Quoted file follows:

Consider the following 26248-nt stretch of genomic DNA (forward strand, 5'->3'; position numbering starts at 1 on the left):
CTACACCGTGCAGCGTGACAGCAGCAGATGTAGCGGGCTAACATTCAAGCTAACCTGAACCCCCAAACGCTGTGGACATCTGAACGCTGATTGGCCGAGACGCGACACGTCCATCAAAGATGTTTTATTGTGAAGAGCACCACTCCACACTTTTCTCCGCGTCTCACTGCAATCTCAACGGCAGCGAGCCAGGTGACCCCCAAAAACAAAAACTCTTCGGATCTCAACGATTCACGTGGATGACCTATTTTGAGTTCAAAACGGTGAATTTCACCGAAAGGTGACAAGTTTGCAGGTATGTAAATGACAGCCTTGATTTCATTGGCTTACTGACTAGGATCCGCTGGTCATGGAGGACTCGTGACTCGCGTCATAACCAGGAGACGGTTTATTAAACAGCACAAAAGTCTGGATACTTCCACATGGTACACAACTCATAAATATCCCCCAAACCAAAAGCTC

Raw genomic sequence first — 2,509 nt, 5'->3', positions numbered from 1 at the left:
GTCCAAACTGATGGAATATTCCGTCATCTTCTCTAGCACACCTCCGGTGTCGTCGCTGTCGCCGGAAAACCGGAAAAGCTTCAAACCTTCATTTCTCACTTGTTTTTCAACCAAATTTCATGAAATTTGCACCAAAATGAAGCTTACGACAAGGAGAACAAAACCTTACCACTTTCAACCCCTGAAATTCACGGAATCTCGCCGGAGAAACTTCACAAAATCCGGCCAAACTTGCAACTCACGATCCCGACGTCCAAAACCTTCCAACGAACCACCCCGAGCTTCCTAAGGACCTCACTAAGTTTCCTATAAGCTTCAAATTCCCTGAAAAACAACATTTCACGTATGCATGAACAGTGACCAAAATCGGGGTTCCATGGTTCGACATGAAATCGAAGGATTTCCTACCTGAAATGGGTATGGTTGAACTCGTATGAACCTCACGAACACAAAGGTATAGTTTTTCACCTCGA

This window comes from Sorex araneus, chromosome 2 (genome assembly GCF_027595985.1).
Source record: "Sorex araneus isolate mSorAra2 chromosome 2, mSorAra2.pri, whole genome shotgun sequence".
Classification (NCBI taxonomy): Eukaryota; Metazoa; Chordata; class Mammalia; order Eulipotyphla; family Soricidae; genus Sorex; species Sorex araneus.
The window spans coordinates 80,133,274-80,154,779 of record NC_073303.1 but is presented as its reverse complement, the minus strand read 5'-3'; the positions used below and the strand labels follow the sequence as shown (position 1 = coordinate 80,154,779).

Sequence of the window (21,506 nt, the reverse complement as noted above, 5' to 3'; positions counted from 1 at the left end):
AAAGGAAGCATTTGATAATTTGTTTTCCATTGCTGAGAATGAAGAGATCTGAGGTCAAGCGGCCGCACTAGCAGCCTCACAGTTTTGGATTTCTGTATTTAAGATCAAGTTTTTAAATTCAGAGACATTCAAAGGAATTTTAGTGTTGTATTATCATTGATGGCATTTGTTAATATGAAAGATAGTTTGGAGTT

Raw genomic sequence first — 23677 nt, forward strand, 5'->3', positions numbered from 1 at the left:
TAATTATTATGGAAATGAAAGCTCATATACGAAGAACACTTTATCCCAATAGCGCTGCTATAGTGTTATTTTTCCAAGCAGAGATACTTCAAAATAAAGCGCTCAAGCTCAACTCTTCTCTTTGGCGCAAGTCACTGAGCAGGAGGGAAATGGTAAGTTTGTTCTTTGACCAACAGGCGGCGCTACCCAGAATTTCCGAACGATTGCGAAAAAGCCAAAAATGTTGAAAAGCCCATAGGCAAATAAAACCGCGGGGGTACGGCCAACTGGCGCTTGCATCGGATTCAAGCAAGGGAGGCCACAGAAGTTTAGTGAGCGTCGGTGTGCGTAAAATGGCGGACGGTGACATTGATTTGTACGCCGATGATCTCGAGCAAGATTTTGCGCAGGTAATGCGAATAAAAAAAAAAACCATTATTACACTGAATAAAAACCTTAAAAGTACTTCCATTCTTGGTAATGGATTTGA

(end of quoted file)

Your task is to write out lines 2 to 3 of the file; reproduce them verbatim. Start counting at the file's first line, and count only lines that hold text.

CTACACCGTGCAGCGTGACAGCAGCAGATGTAGCGGGCTAACATTCAAGCTAACCTGAACCCCCAAACGCTGTGGACATCTGAACGCTGATTGGCCGAGACGCGACACGTCCATCAAAGATGTTTTATTGTGAAGAGCACCACTCCACACTTTTCTCCGCGTCTCACTGCAATCTCAACGGCAGCGAGCCAGGTGACCCCCAAAAACAAAAACTCTTCGGATCTCAACGATTCACGTGGATGACCTATTTTGAGTTCAAAACGGTGAATTTCACCGAAAGGTGACAAGTTTGCAGGTATGTAAATGACAGCCTTGATTTCATTGGCTTACTGACTAGGATCCGCTGGTCATGGAGGACTCGTGACTCGCGTCATAACCAGGAGACGGTTTATTAAACAGCACAAAAGTCTGGATACTTCCACATGGTACACAACTCATAAATATCCCCCAAACCAAAAGCTC

Raw genomic sequence first — 2,509 nt, 5'->3', positions numbered from 1 at the left: